Monday, September 18, 2017

Grand Theft Auto III (PS2)


Grand Theft Auto III is the first GTA game on the PS2, making the jump to the next generation console hardware at the time.  It converted to using a 3D environment with a third-person camera.  The game tries out a lot of new concepts at the time, and while it was no doubt ambitious when it was first released, with nothing like it and being a pioneer in 3D open world games, however, it has not aged too well with clunky gameplay and frustrating missions.  There are more than a few annoyances but nothing that breaks the game, such as low health, low durability of vehicles, free camera rotation only available in first-person view and poor aiming mechanics.  The game takes place in Liberty City, a fictional city comprised of three islands, which gradually unlocks as you play through the game.  There is no in-game full map but the minimap usually more than suffices and the city is small enough such that you'll be able to recognise the landmarks.

Grand Theft Auto III gives you heaps of freedom and the ability to carry on with the story at your own pace.  The story is told via a mission based structure, you will head to the starting point, a cutscene will play and your objective spelt out, then you would go and do it.  If you fail the mission, you have to repeat the mission from the beginning, including travelling back to the starting point, which can get tedious.  The mission variety is low and they generally involve driving or shooting.  Some of the missions will have a time limit, while others don't.  The addition of the time limits in most of the missions is arbitrary and creates artificial difficulty, which is frustrating.  On missions with a time limit, the time given are tight which doesn't help when vehicles control like they're made of feathers, flipping over all the time, being unstable even at low speed and downright not fun to control.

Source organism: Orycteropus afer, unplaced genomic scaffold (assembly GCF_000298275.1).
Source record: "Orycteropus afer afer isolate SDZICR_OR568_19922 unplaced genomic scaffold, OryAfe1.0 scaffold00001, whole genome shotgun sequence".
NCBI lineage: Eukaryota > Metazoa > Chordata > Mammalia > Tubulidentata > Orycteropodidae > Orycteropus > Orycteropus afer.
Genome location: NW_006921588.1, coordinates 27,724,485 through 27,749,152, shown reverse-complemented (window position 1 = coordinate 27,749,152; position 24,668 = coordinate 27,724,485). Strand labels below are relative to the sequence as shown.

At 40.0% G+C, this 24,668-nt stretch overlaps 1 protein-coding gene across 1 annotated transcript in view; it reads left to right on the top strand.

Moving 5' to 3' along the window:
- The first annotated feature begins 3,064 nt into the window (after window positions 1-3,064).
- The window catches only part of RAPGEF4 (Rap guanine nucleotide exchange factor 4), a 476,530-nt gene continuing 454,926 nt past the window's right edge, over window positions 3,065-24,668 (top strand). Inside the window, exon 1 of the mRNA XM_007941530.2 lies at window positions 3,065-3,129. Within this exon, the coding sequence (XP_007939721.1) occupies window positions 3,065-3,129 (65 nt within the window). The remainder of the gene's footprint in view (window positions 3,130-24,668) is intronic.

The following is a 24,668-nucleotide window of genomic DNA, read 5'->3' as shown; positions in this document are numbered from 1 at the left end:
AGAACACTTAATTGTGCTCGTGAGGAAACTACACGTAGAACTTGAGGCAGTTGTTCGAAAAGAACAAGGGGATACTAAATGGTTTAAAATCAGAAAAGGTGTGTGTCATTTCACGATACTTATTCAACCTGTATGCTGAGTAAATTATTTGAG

What makes vehicular control worse is that some missions are reliant on luck and you have to keep repeating until the vehicles on the road spawn in such a way that it doesn't obstruct you and waste your time.  Be prepared to keep repeating missions again and again for muscle memory before you pass, and of course, trek over half the city to accept the mission again (worse are the ones where the mission start at one island but the whole mission actually happens on another island).  This makes the game frustrating and unfair because it feels cheap.  It's not because you're not good, it's because the terrible and clunky controls are rubbish.  One of the worst offenders is the mission where you are given a short time limit but expect you to complete the mission by no hitting your car anywhere and have to angle the car just right in the garage.  These terrible mission designs are tedious, repetitive and a lot of the time, not fun.